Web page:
Natto—Japan’s Unique Soybeans
By Awake! writer in Japan
Does the thought of eating fermented, stringy soybeans sound appetizing? Likely not! But natto—fermented steamed beans—is a popular food in Japan. Indeed, it is estimated that each year more than 110,000 tons of soybeans are used to produce 220,000 tons of natto.
ACCORDING to legend, about a thousand years ago the warrior Minamoto Yoshiie found and tasted boiled soybeans that had been left on straw and had fermented. That was the discovery of natto. It is believed that by the end of the Edo period (1603-1867), natto had become a regular part of Japanese cuisine in some areas.
How is natto made? In the past, bundles made from rice straw were filled with steamed beans and then stored in a warm, humid environment. This resulted in fermentation by Bacillus natto, a bacterium that lives in rice straw. During fermentation, proteins and glucide contained in the soybeans decompose, generating the distinctive natto strings, which can stretch up to 20 feet [6 m]!
Nowadays, natto is mass-produced in automated factories, where steamed soybeans are sprayed with the ideal amount of Bacillus natto. The beans are then transferred to small containers by machine. A conveyor moves them to storage, where preset temperature and humidity levels allow the beans to ferment and mature. After packaging, the natto is ready for market.
Natto has a distinct odor that some find repugnant. But the stringy beans are nutritious. During fermentation, vitamins B2 and K and such minerals as iron, calcium, and potassium are created. In addition, natto contains enzymes that aid digestion. Nattokinase, an enzyme that dissolves blood clots, has also been found in natto.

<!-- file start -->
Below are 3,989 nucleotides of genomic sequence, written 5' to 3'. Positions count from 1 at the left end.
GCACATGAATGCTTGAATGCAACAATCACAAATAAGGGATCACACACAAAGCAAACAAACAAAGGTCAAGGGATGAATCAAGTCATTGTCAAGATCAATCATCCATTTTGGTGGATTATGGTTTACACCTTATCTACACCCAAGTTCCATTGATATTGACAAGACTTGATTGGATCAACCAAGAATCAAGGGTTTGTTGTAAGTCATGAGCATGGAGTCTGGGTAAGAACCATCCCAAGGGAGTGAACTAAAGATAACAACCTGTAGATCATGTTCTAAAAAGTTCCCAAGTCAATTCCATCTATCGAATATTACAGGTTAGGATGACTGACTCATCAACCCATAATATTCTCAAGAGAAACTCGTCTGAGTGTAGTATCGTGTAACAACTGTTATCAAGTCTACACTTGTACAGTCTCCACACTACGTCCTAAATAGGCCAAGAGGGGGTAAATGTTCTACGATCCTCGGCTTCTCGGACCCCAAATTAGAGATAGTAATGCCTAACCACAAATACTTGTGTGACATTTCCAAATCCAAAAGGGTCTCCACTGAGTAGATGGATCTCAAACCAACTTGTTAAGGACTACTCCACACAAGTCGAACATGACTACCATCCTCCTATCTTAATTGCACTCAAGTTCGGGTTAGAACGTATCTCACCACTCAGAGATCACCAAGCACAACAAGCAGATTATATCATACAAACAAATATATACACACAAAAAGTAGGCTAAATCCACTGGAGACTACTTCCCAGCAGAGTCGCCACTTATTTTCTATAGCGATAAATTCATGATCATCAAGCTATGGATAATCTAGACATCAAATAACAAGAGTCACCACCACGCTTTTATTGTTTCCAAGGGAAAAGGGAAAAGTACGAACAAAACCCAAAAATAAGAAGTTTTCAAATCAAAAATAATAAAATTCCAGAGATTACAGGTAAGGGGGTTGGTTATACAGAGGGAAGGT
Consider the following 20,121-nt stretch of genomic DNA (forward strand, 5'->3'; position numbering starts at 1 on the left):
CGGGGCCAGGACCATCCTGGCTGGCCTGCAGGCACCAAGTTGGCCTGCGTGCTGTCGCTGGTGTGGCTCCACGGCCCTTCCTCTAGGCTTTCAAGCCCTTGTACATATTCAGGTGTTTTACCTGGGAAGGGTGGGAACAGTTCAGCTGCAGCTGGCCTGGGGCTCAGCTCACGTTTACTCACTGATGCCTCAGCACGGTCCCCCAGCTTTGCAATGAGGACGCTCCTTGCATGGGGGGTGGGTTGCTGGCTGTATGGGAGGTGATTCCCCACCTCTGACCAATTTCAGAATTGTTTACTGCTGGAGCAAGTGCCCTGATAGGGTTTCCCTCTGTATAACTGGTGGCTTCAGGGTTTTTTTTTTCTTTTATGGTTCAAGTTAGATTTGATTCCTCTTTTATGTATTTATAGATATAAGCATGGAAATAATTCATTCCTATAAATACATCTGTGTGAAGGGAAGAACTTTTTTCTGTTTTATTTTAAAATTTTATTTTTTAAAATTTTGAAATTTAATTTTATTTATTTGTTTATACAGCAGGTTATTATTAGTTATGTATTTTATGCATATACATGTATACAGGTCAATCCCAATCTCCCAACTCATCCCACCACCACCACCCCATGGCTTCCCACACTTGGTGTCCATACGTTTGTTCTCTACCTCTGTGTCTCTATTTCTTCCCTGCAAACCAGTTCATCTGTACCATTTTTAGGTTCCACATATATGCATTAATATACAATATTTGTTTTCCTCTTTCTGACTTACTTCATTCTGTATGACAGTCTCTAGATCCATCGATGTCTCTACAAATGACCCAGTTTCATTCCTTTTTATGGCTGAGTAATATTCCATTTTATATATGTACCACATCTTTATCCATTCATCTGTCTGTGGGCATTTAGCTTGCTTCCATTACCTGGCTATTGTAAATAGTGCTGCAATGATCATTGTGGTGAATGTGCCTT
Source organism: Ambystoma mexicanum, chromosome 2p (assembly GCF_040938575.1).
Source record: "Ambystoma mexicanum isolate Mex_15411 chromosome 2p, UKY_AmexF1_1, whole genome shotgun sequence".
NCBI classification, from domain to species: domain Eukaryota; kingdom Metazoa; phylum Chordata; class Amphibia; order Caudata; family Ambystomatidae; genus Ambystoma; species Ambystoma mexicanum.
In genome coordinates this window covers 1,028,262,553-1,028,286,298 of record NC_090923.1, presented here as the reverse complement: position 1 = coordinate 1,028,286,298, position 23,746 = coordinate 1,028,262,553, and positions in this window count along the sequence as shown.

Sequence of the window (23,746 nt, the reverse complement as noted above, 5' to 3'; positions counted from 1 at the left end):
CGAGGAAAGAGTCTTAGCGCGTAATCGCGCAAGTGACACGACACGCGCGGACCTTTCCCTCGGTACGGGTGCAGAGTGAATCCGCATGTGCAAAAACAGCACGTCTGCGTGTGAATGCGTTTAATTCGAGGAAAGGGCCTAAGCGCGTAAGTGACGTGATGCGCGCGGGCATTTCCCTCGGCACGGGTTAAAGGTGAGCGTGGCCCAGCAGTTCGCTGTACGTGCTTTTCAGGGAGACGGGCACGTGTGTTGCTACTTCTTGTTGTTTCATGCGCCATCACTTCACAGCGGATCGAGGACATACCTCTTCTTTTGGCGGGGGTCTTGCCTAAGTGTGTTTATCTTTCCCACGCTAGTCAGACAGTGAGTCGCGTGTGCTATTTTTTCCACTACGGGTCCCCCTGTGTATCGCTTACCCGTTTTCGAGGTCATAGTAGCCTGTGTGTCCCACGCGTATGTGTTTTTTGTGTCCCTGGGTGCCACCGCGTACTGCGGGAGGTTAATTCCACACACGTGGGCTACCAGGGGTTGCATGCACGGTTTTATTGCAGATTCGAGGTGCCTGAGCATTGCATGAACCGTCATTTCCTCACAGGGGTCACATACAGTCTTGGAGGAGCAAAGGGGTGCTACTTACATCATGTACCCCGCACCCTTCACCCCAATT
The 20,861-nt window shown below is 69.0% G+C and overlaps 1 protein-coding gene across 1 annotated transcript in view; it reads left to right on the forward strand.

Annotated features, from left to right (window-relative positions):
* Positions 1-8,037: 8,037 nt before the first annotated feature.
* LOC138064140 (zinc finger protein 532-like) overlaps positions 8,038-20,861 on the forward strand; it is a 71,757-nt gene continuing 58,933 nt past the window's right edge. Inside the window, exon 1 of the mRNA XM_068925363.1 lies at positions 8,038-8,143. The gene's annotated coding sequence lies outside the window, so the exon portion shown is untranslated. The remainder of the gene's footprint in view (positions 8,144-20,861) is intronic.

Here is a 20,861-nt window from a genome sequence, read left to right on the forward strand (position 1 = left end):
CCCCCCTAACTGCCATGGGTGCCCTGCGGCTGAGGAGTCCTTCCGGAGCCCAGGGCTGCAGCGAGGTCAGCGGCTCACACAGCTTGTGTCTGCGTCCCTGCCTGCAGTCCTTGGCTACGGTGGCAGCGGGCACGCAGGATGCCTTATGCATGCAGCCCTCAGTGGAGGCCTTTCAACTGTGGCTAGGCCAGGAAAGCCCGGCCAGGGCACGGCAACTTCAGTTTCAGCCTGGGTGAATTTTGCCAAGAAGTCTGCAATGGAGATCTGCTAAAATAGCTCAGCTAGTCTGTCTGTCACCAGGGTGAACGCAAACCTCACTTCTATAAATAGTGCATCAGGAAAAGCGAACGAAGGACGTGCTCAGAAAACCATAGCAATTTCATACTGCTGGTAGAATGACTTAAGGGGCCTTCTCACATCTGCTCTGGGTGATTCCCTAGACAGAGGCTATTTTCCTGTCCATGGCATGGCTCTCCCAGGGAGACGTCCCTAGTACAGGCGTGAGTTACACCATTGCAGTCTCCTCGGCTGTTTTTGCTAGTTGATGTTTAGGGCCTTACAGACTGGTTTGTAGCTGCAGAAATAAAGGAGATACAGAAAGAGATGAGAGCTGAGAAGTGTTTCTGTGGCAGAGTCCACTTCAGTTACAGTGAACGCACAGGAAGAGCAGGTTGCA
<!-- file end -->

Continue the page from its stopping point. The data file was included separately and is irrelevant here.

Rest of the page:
Natto strings may have other uses besides food. For example, they are processed into fiber, biodegradable plastic, and resin. The natto resin is water retentive.
Fermentation produces heat as well as agents that suppress other bacteria. Thus, when made properly, natto lasts a long time. In one experiment, natto bacilli were cultivated with enteropathogenic E. coli O157, which is known to cause fatal food poisoning. The E. coli O157 died. Still, it is recommended that natto be kept in a refrigerator and consumed within a week or so because its taste will gradually change. When the fermentation process goes too far, the soybeans fully dissolve and a sharp ammonialike odor develops.
Many people eat natto the traditional way—seasoned with soy sauce. Some prefer to add mustard or minced scallions, while others add seaweed or an egg. Natto goes well with hot white rice. It can also be served with spaghetti, Japanese noodles, and even soup. Some enjoy it on buttered toast. When served with rice, it is best to mix the beans thoroughly. The more you mix them, the more strings will be produced.
Natto is gaining greater popularity as its nutritional value becomes more widely known. In fact, odorless natto is now on the market, welcomed by those who have avoided it because of the smell. By all means, try natto.* You too can discover Japan’s fermented, stringy soybeans!
Those taking warfarin for heart problems should be aware that the vitamin-K content in natto could interfere with the function of the medication.